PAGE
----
27 Jul Happiness awards each and every day!
Happiness awards for each day
I recently read about a strategy for increasing happiness each and every day. Quite simply, it begins with choosing a theme for the day such as gratitude or hope or love. Once chosen, the challenge is to focus on this theme as much as possible and to designate happiness awards for each and every example of this theme.
For example, if you chose an appreciation of beauty as your theme you might keep a close eye out for any examples of beauty throughout the day. Every time you see a flower, or a smiling face, or a painting or photograph on someone’s wall you can use this as a reminder that happiness can be found any where and every where.
Alternatively, if you chose curiosity as your theme you could, at regular intervals, select objects you observe or issues you stumble across and make a note to find out more about them, explore how they work, who discovered them or to what purpose are they frequently put.
Other themes might be relationships, love, friendship, hope for the future, healthy living, optimism, and food (but don”t forget, of course, that this list could be almost endless so the options are effectively infinite). Accordingly, you could be on the alert for evidence of supportiveness, compassion, kindness and empathy, acts of inspiration, opportunities for incidental activity etcetera.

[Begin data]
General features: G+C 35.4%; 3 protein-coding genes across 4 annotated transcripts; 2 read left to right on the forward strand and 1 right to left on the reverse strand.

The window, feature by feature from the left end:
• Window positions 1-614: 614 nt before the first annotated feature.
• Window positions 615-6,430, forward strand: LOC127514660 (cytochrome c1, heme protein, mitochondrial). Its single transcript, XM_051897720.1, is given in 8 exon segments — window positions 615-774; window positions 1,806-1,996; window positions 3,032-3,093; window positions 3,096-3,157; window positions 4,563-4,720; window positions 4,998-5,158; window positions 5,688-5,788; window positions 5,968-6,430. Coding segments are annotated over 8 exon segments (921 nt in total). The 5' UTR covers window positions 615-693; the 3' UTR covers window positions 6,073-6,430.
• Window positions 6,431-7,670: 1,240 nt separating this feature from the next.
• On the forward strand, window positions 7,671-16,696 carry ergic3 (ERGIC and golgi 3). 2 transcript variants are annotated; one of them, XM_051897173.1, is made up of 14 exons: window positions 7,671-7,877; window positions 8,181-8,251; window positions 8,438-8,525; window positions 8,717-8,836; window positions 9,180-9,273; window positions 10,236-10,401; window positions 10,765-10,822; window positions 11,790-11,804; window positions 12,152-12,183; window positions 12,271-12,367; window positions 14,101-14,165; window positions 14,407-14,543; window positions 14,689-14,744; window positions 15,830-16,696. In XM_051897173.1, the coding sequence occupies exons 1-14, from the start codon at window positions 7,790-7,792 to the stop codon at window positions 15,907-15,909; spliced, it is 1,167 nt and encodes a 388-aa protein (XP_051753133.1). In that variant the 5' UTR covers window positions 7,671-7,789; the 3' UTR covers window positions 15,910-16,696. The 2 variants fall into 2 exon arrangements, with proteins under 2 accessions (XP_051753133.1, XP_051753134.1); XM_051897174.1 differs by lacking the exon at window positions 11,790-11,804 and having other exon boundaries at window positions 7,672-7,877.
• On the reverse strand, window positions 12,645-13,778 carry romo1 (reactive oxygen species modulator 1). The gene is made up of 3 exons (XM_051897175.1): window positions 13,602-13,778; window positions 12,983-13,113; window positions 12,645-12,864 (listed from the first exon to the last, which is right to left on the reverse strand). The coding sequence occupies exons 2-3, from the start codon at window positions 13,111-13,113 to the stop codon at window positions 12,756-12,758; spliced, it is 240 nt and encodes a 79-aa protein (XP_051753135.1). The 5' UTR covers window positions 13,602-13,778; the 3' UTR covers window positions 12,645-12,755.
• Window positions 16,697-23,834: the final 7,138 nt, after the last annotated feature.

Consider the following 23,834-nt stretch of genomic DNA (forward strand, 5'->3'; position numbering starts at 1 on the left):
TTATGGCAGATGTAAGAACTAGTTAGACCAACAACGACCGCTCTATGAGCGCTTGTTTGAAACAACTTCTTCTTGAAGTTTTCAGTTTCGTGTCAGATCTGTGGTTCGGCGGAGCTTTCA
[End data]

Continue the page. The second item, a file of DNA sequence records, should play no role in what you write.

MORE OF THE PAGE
To be perfectly frank, it doesn”t really matter what the theme of the day is but what does matter is actively and overtly looking out for positive and motivating ideas and actions and then more so, providing yourself and others with some sort of happiness award in recognition. This award could be as simple as a metaphorical “pat on the back” or an internal “good on me”; or it could be something more substantial and, possibly, even more tangible such as sending someone a thank you card or making a phone call to express appreciation and gratitude.
Imagine if we all did something like this every day. Imagine if we did something like this with our children and partners (i.e. actively look for something positive in them). Imagine if we applied this within our schools; and our workplaces; and even within our large institutions such as government and hospitals.
I”m not suggesting we ignore the very real problems and challenges that exist; but what I am suggesting, and what we know from the positive psychology research is effective and would boost our personal and communal happiness levels, is also spending at least some of our energy and time focusing on and rewarding what’s going right and what we”re doing well (rather than constantly just focusing on what’s going wrong). A family and a school and a business and a world in which we provided more reward for things such as hope and beauty, positivity and generosity, would surely be a better family, school, business and world.